私を忘れないでください

When Tamura Takashi was growing up, his grandmother told stories of the terrible night American bombers turned the sacred city of Nagoya into a lake of fire.

“The next morning was so odd,” she said. “There was nothing left. No buildings, no trees, no people. Only miles of ashes as far as the eye could see.”

Takashi felt lucky to be born in a time when Japan was at peace with the world and such things belonged in the history books.

But when he exited the train at the Shinchi station as he had many times before, he had the same odd feeling his grandmother described. There was nothing left of the resort where his girlfriend had worked for two years. No shops, no trees, no buildings.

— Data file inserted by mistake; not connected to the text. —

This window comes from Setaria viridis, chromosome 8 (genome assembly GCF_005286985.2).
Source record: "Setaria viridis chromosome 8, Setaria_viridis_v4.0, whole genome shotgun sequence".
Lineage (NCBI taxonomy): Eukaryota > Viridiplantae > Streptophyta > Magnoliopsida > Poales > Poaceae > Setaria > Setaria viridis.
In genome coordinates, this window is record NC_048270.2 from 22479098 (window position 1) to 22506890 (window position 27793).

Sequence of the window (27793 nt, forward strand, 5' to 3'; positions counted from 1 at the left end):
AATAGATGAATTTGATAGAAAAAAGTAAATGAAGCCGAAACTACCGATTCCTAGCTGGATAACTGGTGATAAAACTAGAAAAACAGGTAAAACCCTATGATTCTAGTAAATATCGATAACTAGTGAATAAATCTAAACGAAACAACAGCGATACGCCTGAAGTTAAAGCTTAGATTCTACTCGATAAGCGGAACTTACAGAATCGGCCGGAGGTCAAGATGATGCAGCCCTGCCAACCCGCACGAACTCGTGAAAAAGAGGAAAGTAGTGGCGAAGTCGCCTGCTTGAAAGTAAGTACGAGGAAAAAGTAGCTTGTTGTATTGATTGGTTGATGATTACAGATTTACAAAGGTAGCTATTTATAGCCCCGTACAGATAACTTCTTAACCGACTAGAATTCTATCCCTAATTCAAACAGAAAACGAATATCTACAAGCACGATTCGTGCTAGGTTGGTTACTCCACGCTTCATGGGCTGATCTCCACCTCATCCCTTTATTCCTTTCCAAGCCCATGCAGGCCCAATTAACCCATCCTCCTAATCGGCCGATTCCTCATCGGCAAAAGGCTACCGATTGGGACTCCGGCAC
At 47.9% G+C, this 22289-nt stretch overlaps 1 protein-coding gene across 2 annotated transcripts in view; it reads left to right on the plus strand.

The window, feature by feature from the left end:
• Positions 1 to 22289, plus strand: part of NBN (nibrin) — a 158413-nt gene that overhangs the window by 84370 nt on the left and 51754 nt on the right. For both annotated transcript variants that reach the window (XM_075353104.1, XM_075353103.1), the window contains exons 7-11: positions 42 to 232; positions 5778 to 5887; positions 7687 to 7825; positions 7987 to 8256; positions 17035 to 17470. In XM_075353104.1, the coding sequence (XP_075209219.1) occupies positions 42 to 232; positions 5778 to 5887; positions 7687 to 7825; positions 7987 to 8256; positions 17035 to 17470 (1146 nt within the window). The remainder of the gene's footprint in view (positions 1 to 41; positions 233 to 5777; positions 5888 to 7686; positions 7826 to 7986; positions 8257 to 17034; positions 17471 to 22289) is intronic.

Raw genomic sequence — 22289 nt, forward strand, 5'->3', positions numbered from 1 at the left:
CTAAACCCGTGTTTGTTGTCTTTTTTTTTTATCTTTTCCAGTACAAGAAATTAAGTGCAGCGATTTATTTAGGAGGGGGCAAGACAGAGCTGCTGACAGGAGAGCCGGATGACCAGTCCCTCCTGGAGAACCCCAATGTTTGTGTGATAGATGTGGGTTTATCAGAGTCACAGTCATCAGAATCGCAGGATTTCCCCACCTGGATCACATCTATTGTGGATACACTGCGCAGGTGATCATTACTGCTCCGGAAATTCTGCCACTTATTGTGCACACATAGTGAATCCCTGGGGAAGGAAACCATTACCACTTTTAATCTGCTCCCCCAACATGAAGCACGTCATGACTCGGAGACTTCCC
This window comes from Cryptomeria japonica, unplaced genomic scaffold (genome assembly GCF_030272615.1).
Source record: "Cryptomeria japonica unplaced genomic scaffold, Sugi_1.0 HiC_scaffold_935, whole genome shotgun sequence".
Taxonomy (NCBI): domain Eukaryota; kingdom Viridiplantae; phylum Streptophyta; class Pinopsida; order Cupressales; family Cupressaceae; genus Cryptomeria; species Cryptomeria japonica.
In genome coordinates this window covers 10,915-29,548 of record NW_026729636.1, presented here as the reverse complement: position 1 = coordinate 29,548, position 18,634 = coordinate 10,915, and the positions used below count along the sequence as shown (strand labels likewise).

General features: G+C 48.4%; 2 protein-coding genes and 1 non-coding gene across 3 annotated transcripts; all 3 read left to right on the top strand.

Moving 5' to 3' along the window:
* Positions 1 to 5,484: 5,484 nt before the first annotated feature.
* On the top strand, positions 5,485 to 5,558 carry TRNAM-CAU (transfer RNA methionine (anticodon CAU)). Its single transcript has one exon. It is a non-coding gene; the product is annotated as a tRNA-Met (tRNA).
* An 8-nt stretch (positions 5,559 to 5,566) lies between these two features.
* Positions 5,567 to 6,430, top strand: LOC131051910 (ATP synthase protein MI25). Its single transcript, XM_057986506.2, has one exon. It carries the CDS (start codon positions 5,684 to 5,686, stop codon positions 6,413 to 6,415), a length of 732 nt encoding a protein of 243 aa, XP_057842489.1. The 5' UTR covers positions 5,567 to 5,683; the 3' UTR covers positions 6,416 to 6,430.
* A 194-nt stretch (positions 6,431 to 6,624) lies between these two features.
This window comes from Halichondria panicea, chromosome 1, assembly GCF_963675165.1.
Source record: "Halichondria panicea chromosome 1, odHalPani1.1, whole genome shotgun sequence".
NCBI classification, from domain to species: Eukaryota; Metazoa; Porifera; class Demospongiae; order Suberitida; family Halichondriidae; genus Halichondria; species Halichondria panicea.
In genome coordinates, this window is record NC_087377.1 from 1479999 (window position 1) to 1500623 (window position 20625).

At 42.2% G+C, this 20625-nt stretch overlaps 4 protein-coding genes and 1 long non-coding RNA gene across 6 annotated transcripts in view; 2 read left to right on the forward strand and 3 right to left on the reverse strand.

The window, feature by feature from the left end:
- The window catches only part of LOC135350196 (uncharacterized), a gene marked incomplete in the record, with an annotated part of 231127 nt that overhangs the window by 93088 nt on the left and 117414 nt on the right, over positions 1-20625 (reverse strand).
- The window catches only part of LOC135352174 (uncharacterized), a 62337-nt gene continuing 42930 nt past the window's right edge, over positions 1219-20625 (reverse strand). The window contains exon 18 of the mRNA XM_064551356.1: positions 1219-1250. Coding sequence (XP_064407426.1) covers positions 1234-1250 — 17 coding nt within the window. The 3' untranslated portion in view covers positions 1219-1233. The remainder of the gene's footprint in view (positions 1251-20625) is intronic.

Her cellphone had been found a mile inland containing a final text he had never received: So much tsunami. Do not forget me.

 

What Pegman Saw

 

On Friday, March 11, 2011, the  9.0 ōhoku Earthquake off the coast  of Japan created a tsunami that killed more than 15,000 people. Many of the survivors never found out what happened to their loved ones.